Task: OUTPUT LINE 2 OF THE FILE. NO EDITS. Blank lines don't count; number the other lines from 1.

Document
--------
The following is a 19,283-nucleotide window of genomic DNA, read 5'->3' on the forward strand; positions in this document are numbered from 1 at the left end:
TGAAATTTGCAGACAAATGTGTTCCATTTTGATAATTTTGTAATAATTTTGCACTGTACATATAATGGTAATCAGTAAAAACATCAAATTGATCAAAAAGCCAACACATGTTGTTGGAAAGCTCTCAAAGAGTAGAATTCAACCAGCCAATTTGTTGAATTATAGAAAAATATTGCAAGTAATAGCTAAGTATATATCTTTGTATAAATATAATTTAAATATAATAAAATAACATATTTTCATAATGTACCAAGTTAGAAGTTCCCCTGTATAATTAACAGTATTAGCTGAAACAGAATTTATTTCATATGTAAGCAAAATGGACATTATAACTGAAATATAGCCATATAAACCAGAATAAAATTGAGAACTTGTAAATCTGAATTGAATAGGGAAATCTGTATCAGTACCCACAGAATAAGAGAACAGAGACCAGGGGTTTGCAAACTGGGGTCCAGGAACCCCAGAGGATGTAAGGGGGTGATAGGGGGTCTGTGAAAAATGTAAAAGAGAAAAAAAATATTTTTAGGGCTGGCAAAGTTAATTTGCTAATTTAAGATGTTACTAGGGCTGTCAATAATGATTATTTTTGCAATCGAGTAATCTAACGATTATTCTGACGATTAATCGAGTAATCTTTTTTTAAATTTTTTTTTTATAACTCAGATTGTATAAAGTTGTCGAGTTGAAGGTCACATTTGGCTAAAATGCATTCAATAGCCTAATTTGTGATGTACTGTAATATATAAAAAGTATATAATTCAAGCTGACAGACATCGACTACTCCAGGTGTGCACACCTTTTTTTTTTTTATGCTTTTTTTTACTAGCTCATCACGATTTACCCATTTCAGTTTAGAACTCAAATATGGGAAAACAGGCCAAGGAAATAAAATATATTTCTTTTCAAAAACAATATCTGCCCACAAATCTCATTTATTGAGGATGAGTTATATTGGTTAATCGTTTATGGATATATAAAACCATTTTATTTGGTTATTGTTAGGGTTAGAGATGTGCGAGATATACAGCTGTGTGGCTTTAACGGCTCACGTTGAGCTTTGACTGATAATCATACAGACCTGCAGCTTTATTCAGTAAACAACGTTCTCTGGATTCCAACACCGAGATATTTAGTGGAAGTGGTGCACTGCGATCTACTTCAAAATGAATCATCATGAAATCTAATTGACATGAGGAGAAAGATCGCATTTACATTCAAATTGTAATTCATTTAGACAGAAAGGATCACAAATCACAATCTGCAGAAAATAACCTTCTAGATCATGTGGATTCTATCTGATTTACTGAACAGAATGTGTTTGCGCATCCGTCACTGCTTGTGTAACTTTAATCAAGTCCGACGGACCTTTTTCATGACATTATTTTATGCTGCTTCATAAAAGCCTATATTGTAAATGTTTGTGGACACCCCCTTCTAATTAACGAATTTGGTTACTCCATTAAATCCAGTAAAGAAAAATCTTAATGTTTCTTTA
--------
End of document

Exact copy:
TGAAATTTGCAGACAAATGTGTTCCATTTTGATAATTTTGTAATAATTTTGCACTGTACATATAATGGTAATCAGTAAAAACATCAAATTGATCAAAAAGCCAACACATGTTGTTGGAAAGCTCTCAAAGAGTAGAATTCAACCAGCCAATTTGTTGAATTATAGAAAAATATTGCAAGTAATAGCTAAGTATATATCTTTGTATAAATATAATTTAAATATAATAAAATAACATATTTTCATAATGTACCAAGTTAGAAGTTCCCCTGTATAATTAACAGTATTAGCTGAAACAGAATTTATTTCATATGTAAGCAAAATGGACATTATAACTGAAATATAGCCATATAAACCAGAATAAAATTGAGAACTTGTAAATCTGAATTGAATAGGGAAATCTGTATCAGTACCCACAGAATAAGAGAACAGAGACCAGGGGTTTGCAAACTGGGGTCCAGGAACCCCAGAGGATGTAAGGGGGTGATAGGGGGTCTGTGAAAAATGTAAAAGAGAAAAAAAATATTTTTAGGGCTGGCAAAGTTAATTTGCTAATTTAAGATGTTACTAGGGCTGTCAATAATGATTATTTTTGCAATCGAGTAATCTAACGATTATTCTGACGATTAATCGAGTAATCTTTTTTTAAATTTTTTTTTTATAACTCAGATTGTATAAAGTTGTCGAGTTGAAGGTCACATTTGGCTAAAATGCATTCAATAGCCTAATTTGTGATGTACTGTAATATATAAAAAGTATATAATTCAAGCTGACAGACATCGACTACTCCAGGTGTGCACACCTTTTTTTTTTTTATGCTTTTTTTTACTAGCTCATCACGATTTACCCATTTCAGTTTAGAACTCAAATATGGGAAAACAGGCCAAGGAAATAAAATATATTTCTTTTCAAAAACAATATCTGCCCACAAATCTCATTTATTGAGGATGAGTTATATTGGTTAATCGTTTATGGATATATAAAACCATTTTATTTGGTTATTGTTAGGGTTAGAGATGTGCGAGATATACAGCTGTGTGGCTTTAACGGCTCACGTTGAGCTTTGACTGATAATCATACAGACCTGCAGCTTTATTCAGTAAACAACGTTCTCTGGATTCCAACACCGAGATATTTAGTGGAAGTGGTGCACTGCGATCTACTTCAAAATGAATCATCATGAAATCTAATTGACATGAGGAGAAAGATCGCATTTACATTCAAATTGTAATTCATTTAGACAGAAAGGATCACAAATCACAATCTGCAGAAAATAACCTTCTAGATCATGTGGATTCTATCTGATTTACTGAACAGAATGTGTTTGCGCATCCGTCACTGCTTGTGTAACTTTAATCAAGTCCGACGGACCTTTTTCATGACATTATTTTATGCTGCTTCATAAAAGCCTATATTGTAAATGTTTGTGGACACCCCCTTCTAATTAACGAATTTGGTTACTCCATTAAATCCAGTAAAGAAAAATCTTAATGTTTCTTTA